Come Together as a Team

leadership transition Jul 13, 2021

By Maite G. Latorre

When undertaking a major initiative like starting a new organization, teams rely on diverse, highly qualified individuals to thrive. For some initiatives teams are  assembled rapidly to fulfil an immediate need and collaborate virtually, sometimes over different places. 

During the pandemic, teams have welcomed new members, and many have only met virtually. Others have only seen their colleagues online and are gathering in person for the first time in over a year.  

If you’re reading this and realize you are in this position, don’t worry. Instead, place an emphasis on transparency, integrity, and trust. These qualities evolve over time as people share their diverse experiences. Trust may grow on its own, but because teams must get to work quickly, they must work toward a trustworthy relationship from the beginningHere are some practices to help you build collaboration and bring your team together, no matter what stage you’re in:   

Establishing a Sense of Community - Your team is working toward a shared objective, even if it doesn't always seem like it.

If things are getting overwhelming, take a step back and think about what you're all attempting to achieve.

Consider the main deliverables and priorities for which the entire team is responsible. Bring everyone together to talk about what success looks like and how you can all work together more effectively. 

Here are a few ideas to get you started today:  

  • Begin by having genuine conversations with all the team members. Inquire about a person's interests such as hobbies, summer vacation plans, or what they did over the weekend. Having something to chat about other than work helps to break the ice and connect on a deeper level. These friendly exchanges will speed up relationship building. 
  • Another idea is to host a team lunch, coffee, or another engaging activity. You don't need a lot of money to have a good time: go to a free outdoor performance or bring a picnic to a local park. When the pressures of rushed meetings and deadlines are removed, everyone may relax their guard. The friendships you form outside of meetings will remain with you in the future.   

Accepting Everyone’s Limits  - No one is an expert in every field. Under ideal circumstances, every one of us is aware of our own talents and flaws. Other team members have their own talents and limitations, which is why collaboration, when done effectively, can be such a wonderful thing.  

Strong personality types, on the other hand, may have a hard time working together. Almost all of us have had unpleasant collaborations in the past at some point. If we allow them, those unpleasant experiences may influence future connections. Collaboration is most effective when everyone can put the past behind them.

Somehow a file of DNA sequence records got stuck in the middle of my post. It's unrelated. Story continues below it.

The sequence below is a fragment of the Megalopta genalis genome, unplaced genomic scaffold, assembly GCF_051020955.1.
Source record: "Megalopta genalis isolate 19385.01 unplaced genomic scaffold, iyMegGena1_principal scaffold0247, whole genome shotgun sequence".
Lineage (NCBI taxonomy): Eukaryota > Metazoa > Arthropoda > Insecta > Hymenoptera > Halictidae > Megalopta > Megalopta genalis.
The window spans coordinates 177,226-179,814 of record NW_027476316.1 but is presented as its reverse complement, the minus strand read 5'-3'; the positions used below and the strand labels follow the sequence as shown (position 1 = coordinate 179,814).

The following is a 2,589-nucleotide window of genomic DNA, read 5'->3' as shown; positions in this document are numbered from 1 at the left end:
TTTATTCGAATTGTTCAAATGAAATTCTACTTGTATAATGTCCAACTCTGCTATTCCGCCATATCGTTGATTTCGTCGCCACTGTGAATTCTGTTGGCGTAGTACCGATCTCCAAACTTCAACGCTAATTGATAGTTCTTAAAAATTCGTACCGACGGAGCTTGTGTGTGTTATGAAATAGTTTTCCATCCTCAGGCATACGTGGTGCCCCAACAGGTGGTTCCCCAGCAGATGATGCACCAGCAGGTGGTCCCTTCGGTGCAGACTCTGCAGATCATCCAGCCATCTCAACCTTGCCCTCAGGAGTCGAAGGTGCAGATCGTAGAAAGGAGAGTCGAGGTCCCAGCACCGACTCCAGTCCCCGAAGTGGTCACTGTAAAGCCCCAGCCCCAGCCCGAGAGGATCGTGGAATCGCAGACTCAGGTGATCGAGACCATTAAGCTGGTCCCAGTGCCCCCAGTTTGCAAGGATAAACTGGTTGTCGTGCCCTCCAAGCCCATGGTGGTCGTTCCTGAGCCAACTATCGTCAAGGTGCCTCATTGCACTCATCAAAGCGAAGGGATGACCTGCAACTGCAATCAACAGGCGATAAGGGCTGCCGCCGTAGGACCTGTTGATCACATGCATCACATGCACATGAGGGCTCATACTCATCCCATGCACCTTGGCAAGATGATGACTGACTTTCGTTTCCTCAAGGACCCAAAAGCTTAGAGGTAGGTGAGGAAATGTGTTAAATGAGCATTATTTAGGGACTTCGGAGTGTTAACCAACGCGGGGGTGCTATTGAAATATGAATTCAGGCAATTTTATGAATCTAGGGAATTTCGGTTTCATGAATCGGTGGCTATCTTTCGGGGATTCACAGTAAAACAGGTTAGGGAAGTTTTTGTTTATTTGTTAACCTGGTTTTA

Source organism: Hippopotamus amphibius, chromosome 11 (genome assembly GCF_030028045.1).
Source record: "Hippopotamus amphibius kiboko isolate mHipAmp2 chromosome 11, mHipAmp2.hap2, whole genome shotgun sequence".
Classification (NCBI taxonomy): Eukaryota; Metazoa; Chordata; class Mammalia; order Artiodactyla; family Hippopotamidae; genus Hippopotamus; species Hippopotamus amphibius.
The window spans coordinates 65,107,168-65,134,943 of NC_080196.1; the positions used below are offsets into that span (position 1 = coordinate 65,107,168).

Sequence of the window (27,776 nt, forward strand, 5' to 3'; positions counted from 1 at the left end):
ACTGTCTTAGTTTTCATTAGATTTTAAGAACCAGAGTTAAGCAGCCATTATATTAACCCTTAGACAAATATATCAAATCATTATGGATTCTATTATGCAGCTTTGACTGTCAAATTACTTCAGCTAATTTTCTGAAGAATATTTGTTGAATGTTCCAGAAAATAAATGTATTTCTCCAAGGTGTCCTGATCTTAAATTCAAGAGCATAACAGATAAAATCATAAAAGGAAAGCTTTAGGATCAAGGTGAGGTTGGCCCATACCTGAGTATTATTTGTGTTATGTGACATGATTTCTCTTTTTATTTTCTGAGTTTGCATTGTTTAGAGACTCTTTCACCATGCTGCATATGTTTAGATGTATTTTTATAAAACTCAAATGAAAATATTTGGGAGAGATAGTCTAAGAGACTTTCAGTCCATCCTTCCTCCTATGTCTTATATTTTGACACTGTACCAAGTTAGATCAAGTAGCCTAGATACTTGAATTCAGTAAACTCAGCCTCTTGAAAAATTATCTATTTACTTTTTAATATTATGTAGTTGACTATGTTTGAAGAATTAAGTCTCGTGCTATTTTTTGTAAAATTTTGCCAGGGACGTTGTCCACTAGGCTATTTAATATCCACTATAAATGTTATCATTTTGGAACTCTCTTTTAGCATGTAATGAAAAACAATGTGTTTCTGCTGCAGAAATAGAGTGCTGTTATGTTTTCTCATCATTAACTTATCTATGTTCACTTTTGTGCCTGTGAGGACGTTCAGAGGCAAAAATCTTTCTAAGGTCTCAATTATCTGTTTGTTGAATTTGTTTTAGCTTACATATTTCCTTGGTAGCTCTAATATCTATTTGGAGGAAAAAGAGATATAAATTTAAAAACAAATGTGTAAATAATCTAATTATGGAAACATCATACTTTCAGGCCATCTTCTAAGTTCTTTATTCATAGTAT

Recognizing the Importance of Transparency on All Fronts - Losing “power” isn't generally something board members want to do, but it's something they can work on. People on both sides must relinquish control and share power in order to collaborate. All members must establish a degree of confidence that permits them to “share control, power and responsibilities”. 

The easiest approach for boards to overcome this is to search for opportunities to talk about trust. Everyone must exercise patience and maintain open channels of communication. 

Celebrate Your Milestones and Successes  - It’s time to celebrate! You’ve accomplished a significant milestone or final deadline. Celebrating your team's accomplishments will bring members closer together, promote dialogue, and increase happiness 

Celebrations, like acknowledgment and appreciation, don't have to be extravagant, but they should be held frequently. By doing so, you'll be able to incorporate them into your team's culture, and the advantages will be more long-lasting and powerful. You're also reminding them that your goals are attainable and worthwhile, which will keep people motivated. 

“From the very first board meeting, boards should work toward building an environment of trust. That’s no small feat for a group of strong leaders who may be relative strangers to each other. Honesty, integrity and trust are highly important for boards because nearly all of the work they perform together requires collaboration.” How to Improve Collaborations With Your Nonprofit Board 

  

Further Reading:  

Eight Ways to Build Collaborative Teams, Harvard Business Review  

How to Turn a Bunch of "Independent Workers" Into a Cohesive Team That Gets Along, The Muse 

12 Easy Ways to Improve Workplace Teamwork, Jostle  

How to Improve Collaborations With Your Nonprofit Board, Board Effect  

 

 

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